Cottrell-Baldwin Series Kicks-off March 15 at Fox Forest
Join the Society for the Protection of New Hampshire Forests and the NH Division of Forests and Lands for the 2022 Cottrell-Baldwin Environmental Lecture Series at the Henry I. Baldwin Environmental Center at Fox Forest in Hillsborough. This year’s series explores the relationships between cultural history, natural history, wildlife, water, land use, recreation, and conservation in the forests of northern New England.
The lecture series will be held on Tuesdays, March 15, March 22, March 29, and April 5 at the Fox Research & Demonstration Forest at 309 Center Road in Hillsborough. Attendees can join for one presentation or all four, registration is required as the series often fills up and will be limited to 50 attendees per session. For more information, call 603-224-9945 ext. 313 or visit https://forestsociety.org/events.
“The Forest Society is again pleased to partner with the NH Department of Natural and Cultural Resources, Division of Forests and Lands to co-sponsor this annual and popular, late winter lecture series at Fox Forest in Hillsborough,” states Dave Anderson, senior director of education for the Forest Society. “The Cottrell-Baldwin Environmental Lecture Series honors the environmental and scholarly legacies of Hillsboro residents Annette and William Cottrell as well as that of the State’s first Research Forester, Henry Ives Baldwin.”
Below is a summary of the four lectures.
Humans and Nature in the Monadnock region: The First 13,000 Years
Tuesday, March 15, 7 p.m. to 8:30 p.m.
Speaker: Robert Goodby author and Professor of Anthropology at Franklin Pierce University: “Humans and Nature in the Monadnock region: the First 12,000 Years”
Native Americans have lived in the Monadnock region for 13,000 years. Archaeological evidence from sites in Swanzey, Peterborough, Hinsdale, and Keene reflect their use of a broad range of terrestrial and aquatic animals, ranging from caribou at the end of the Pleistocene to anadromous fish and timber rattlesnakes during the Late Archaic and Woodland periods, c. 5,000- 700 years before present. Site settings show that major rivers, tributary streams, and wetlands were all integral to Native American economies. Archaeological data reveals Native use of the landscape and natural resources, highlighting settlement patterns, seasonal movements, technology, site settings, and responses to climate change. Archaeological data also contributes to an understanding of long-term patterns and changes in species range that has potential utility for modern conservation and wildlife management.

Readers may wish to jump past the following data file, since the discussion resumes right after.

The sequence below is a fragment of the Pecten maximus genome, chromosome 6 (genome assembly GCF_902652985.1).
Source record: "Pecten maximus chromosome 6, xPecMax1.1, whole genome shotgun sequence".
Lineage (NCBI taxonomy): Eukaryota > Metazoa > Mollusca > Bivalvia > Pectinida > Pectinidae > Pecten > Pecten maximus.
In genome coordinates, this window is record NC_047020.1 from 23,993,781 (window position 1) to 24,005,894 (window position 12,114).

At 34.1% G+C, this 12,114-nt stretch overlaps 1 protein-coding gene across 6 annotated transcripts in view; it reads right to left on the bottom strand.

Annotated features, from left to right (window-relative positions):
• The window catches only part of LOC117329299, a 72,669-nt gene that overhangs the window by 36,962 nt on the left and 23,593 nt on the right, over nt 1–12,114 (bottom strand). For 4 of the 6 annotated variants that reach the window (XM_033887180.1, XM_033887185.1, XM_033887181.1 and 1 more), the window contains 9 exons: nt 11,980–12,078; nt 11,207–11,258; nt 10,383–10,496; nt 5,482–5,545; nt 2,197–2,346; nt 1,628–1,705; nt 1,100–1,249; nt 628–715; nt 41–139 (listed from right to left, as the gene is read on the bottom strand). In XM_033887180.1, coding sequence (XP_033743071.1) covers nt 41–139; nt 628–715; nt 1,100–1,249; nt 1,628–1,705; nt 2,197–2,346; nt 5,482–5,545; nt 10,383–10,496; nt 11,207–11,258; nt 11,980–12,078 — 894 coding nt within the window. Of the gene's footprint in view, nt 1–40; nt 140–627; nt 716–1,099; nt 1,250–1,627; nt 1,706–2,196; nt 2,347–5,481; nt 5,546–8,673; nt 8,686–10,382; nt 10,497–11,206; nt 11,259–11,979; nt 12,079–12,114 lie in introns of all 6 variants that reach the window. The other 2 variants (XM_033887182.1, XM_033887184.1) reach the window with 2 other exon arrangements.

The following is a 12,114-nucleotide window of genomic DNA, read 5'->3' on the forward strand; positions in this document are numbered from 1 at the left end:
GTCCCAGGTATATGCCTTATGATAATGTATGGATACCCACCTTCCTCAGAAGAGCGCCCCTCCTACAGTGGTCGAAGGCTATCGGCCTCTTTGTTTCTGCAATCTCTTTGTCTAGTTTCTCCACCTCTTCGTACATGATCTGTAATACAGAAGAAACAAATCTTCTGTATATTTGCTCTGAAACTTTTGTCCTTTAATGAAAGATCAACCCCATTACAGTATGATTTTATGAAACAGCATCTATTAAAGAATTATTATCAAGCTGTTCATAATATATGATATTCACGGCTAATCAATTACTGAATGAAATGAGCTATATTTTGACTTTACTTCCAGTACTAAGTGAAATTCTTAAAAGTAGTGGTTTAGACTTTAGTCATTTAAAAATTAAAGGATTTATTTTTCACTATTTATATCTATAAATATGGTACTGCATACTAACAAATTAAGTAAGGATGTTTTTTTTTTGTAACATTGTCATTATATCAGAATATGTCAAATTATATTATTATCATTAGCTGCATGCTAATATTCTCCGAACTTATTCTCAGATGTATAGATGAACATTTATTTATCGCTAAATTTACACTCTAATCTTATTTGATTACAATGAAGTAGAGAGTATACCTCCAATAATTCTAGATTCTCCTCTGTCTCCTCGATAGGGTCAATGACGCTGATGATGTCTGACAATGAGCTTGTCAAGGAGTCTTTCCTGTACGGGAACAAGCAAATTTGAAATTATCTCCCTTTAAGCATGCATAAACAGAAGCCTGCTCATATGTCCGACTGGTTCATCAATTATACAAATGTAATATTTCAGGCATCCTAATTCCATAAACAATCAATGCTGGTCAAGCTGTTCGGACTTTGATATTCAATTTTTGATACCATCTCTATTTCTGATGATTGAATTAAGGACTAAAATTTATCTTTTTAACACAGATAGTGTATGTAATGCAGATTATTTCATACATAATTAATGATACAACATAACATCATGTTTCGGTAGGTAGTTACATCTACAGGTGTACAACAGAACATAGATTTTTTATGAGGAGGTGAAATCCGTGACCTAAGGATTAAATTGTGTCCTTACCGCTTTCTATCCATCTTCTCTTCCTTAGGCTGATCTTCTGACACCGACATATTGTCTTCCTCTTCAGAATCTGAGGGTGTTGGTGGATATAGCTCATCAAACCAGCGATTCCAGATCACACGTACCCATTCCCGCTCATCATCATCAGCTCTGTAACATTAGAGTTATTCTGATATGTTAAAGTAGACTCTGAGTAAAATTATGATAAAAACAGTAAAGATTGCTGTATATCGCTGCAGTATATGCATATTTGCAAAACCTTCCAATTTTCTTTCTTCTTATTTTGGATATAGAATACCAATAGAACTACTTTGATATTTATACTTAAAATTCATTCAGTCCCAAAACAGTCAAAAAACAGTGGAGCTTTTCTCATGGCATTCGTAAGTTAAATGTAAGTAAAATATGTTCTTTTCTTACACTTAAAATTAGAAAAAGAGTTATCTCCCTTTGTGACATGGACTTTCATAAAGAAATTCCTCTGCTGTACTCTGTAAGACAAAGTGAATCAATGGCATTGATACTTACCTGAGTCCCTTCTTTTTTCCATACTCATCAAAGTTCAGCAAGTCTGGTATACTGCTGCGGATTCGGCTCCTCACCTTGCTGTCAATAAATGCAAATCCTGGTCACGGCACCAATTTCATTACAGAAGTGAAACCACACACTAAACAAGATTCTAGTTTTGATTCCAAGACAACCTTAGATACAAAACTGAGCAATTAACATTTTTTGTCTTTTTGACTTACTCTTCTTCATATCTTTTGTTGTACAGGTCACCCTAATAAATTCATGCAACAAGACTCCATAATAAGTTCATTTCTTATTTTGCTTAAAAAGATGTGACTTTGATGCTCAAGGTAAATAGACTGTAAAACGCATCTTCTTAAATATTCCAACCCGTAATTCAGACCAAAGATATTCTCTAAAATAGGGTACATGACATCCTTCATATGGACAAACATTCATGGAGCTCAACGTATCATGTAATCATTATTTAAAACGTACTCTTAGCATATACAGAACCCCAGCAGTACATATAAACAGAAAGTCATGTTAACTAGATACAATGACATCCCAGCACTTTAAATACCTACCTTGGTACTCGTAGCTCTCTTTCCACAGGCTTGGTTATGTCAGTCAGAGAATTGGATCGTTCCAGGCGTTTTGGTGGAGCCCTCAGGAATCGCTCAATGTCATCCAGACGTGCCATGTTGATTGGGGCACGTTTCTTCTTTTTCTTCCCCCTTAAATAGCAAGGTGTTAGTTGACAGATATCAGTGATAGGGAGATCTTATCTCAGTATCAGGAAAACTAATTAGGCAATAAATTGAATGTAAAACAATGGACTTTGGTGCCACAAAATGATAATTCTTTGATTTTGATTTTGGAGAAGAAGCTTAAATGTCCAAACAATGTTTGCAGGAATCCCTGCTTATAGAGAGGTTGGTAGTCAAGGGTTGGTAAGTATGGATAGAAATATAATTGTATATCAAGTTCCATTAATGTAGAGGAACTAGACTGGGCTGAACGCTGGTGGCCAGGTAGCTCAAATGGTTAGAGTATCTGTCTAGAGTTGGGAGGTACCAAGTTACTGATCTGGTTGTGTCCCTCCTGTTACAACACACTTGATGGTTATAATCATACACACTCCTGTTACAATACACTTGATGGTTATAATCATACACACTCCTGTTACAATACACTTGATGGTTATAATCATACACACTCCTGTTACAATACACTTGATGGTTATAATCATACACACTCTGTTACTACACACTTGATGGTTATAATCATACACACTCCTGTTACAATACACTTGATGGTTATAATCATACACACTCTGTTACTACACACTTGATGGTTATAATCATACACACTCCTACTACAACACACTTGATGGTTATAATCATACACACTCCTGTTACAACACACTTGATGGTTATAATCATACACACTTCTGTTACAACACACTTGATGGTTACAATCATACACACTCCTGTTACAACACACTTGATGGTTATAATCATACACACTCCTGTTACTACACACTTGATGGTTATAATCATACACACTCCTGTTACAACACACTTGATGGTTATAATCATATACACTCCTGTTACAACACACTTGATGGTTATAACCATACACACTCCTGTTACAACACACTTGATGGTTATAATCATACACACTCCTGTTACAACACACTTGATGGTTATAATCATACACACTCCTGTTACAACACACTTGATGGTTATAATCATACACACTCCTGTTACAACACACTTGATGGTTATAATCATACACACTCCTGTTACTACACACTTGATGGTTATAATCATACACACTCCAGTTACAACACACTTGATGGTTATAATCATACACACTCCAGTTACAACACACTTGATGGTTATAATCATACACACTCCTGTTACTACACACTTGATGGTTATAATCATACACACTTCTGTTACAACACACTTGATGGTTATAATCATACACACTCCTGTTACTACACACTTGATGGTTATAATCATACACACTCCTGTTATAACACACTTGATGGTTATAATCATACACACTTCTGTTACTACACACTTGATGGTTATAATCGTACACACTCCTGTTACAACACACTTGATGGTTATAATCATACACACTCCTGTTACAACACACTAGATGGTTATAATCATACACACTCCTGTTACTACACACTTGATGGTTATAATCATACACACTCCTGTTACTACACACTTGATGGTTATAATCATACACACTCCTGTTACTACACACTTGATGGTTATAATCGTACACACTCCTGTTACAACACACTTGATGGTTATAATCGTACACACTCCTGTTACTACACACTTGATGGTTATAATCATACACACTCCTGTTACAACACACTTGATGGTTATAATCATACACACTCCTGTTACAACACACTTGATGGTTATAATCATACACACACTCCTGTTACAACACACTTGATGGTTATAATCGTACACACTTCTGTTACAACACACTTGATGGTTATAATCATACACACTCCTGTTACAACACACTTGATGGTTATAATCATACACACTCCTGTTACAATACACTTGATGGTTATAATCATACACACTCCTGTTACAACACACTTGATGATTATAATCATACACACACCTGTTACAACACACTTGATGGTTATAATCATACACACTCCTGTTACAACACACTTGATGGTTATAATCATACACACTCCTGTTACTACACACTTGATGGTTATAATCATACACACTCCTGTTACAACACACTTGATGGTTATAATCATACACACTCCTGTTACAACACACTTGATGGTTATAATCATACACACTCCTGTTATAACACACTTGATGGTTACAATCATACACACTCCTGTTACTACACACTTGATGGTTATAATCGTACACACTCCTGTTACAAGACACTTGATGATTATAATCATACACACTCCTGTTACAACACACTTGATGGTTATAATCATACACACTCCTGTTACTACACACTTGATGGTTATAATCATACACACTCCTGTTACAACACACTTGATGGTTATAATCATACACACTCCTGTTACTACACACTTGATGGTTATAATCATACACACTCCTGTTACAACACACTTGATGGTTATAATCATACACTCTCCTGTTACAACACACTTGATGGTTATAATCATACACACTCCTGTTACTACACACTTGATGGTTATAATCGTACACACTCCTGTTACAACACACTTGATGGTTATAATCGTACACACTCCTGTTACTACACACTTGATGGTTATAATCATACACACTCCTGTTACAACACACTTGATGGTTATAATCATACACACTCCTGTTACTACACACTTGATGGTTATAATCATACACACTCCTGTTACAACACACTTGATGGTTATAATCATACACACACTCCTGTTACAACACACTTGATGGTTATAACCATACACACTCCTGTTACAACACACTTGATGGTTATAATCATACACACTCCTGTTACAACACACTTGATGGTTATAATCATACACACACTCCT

Dive into the History of Livermore Falls, NH
Tuesday, March 22, 7 p.m. to 8:30 p.m.
Speaker: New Hampshire State Archeologist, Mark Doperalski and Archeologist David Trubey
Join the New Hampshire’s Department of Natural and Cultural Resources archaeology team to learn the details of the archeological discoveries at Livermore Falls State Forest in Plymouth. This area was initially excavated to investigate post-Contact archaeological deposits associated with the 19th and 20th century industrial complex and associated residential occupation known as “The Hollow.” However, during their excavations a somewhat substantial Pre-Contact Native American archaeological deposit was also identified, including the discovery of a fire hearth radiocarbon dated to roughly 3,000 years ago. Learn the fascinating details of the site and how DNCR archaeologists uncovered heretofore unknown history at Livermore Falls.
Up for Grabs! Timber Pirates, Lumber Barons, and the Battles Over Maine’s
Tuesday March 29, 7 p.m. to 8:30 p.m.
Speaker: Thomas Urquhart, author of “Up for Grabs! Timber Pirates, Lumber Barons, and the Battles Over Maine’s Public Lands.”
The origin of Maine’s Public Reserved Lands goes back to the 1780s when Maine was a part of Massachusetts. As a state, Maine continued the Commonwealth’s policy of reserving a “public lot” in every township sold off from its public domain. These lots (1,000 acres each) were to serve the future needs, especially religious and educational, of the town. They could not be sold. When wildland townships remained unsettled, the state could only sell the rights to cut the timber on the public lots. Lumber interests (and subsequently paper companies) bought the rights and managed the land as if it was their own. A century later, after a ten-year legal struggle, Maine recovered the public lots. They are now the core of its magnificent Public Reserved Lands, managed for timber, wildlife, and recreation. Join us to learn the story of how these tracts were re-acquired. With dramatic moments and colorful characters, Urquhart’s book weaves its way from 1820 to the present, providing an engaging and informative overview of conservation and preservation in Maine.
Allagash: New England’s Wild River
Tuesday April 5, 7 p.m. to 8:30 p.m.
Speaker: Tim & Susan Caverly, author, and former Maine Park Ranger “Allagash - New England’s Wild River”
Join us for a presentation that includes music as well as scenic and historic photos from Maine’s ‘northern forest.’ Spectators will virtually canoe the world-famous river, discover forgotten logging history, and learn about Native American archaeology. Narrated by former Supervisor Tim Caverly. Hear first-hand about the lore, legends, and colorful characters that Caverly experienced during his 32-years while a Maine Park Ranger.